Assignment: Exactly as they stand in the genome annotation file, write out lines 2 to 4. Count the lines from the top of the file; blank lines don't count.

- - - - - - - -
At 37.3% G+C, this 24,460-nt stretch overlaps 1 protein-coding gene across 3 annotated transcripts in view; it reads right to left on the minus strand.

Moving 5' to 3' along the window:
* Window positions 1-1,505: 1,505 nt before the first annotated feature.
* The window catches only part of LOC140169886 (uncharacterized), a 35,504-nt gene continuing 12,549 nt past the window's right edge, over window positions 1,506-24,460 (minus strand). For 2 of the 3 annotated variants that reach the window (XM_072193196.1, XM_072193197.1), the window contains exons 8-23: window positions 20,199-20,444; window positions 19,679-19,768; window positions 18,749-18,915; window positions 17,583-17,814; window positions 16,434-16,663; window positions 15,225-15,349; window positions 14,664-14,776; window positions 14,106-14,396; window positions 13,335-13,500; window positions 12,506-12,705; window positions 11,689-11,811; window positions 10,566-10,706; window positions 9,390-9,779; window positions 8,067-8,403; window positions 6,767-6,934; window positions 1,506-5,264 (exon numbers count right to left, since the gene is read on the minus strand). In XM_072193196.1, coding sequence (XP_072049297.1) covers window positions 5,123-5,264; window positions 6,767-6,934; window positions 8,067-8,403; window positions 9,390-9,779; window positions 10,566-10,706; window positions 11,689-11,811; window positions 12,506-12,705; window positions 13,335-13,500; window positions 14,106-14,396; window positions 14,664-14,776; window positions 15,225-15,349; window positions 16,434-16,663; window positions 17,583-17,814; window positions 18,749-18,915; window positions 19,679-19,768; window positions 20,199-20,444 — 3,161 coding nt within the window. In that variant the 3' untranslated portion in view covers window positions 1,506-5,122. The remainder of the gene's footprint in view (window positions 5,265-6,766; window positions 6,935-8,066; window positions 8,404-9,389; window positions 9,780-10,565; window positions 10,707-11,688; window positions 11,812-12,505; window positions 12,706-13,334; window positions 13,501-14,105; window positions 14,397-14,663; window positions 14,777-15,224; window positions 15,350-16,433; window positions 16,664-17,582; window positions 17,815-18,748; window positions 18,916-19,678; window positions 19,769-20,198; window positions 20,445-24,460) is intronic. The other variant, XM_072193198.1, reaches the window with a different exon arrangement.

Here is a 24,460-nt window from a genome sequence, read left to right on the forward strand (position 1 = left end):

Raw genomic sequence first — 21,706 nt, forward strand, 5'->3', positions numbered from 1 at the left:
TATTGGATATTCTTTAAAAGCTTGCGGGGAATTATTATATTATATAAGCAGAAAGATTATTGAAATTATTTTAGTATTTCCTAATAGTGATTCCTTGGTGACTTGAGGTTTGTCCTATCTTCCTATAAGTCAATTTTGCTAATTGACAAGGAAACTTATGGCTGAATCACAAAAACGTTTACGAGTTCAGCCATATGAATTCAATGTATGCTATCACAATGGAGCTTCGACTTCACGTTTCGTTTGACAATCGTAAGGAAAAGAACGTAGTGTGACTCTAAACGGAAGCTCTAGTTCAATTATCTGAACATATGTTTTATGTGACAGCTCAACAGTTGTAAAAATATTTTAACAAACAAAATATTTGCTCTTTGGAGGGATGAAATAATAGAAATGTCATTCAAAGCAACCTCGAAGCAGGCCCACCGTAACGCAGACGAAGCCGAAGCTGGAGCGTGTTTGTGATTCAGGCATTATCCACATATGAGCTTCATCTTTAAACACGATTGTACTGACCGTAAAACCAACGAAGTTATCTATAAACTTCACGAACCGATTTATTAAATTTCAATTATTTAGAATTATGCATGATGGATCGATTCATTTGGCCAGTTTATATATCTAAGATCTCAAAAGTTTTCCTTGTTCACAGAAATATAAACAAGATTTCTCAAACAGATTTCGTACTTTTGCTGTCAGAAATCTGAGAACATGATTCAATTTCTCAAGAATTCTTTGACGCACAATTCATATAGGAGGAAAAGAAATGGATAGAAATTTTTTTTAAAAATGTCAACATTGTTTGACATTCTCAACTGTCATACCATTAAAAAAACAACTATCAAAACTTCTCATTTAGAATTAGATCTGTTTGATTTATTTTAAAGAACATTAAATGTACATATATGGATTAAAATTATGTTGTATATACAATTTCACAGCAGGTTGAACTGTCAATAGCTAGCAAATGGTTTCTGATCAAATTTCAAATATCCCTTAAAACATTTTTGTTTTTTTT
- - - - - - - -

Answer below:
Moving 5' to 3' along the window:
* Window positions 1-1,505: 1,505 nt before the first annotated feature.
* The window catches only part of LOC140169886 (uncharacterized), a 35,504-nt gene continuing 12,549 nt past the window's right edge, over window positions 1,506-24,460 (minus strand). For 2 of the 3 annotated variants that reach the window (XM_072193196.1, XM_072193197.1), the window contains exons 8-23: window positions 20,199-20,444; window positions 19,679-19,768; window positions 18,749-18,915; window positions 17,583-17,814; window positions 16,434-16,663; window positions 15,225-15,349; window positions 14,664-14,776; window positions 14,106-14,396; window positions 13,335-13,500; window positions 12,506-12,705; window positions 11,689-11,811; window positions 10,566-10,706; window positions 9,390-9,779; window positions 8,067-8,403; window positions 6,767-6,934; window positions 1,506-5,264 (exon numbers count right to left, since the gene is read on the minus strand). In XM_072193196.1, coding sequence (XP_072049297.1) covers window positions 5,123-5,264; window positions 6,767-6,934; window positions 8,067-8,403; window positions 9,390-9,779; window positions 10,566-10,706; window positions 11,689-11,811; window positions 12,506-12,705; window positions 13,335-13,500; window positions 14,106-14,396; window positions 14,664-14,776; window positions 15,225-15,349; window positions 16,434-16,663; window positions 17,583-17,814; window positions 18,749-18,915; window positions 19,679-19,768; window positions 20,199-20,444 — 3,161 coding nt within the window. In that variant the 3' untranslated portion in view covers window positions 1,506-5,122. The remainder of the gene's footprint in view (window positions 5,265-6,766; window positions 6,935-8,066; window positions 8,404-9,389; window positions 9,780-10,565; window positions 10,707-11,688; window positions 11,812-12,505; window positions 12,706-13,334; window positions 13,501-14,105; window positions 14,397-14,663; window positions 14,777-15,224; window positions 15,350-16,433; window positions 16,664-17,582; window positions 17,815-18,748; window positions 18,916-19,678; window positions 19,769-20,198; window positions 20,445-24,460) is intronic. The other variant, XM_072193198.1, reaches the window with a different exon arrangement.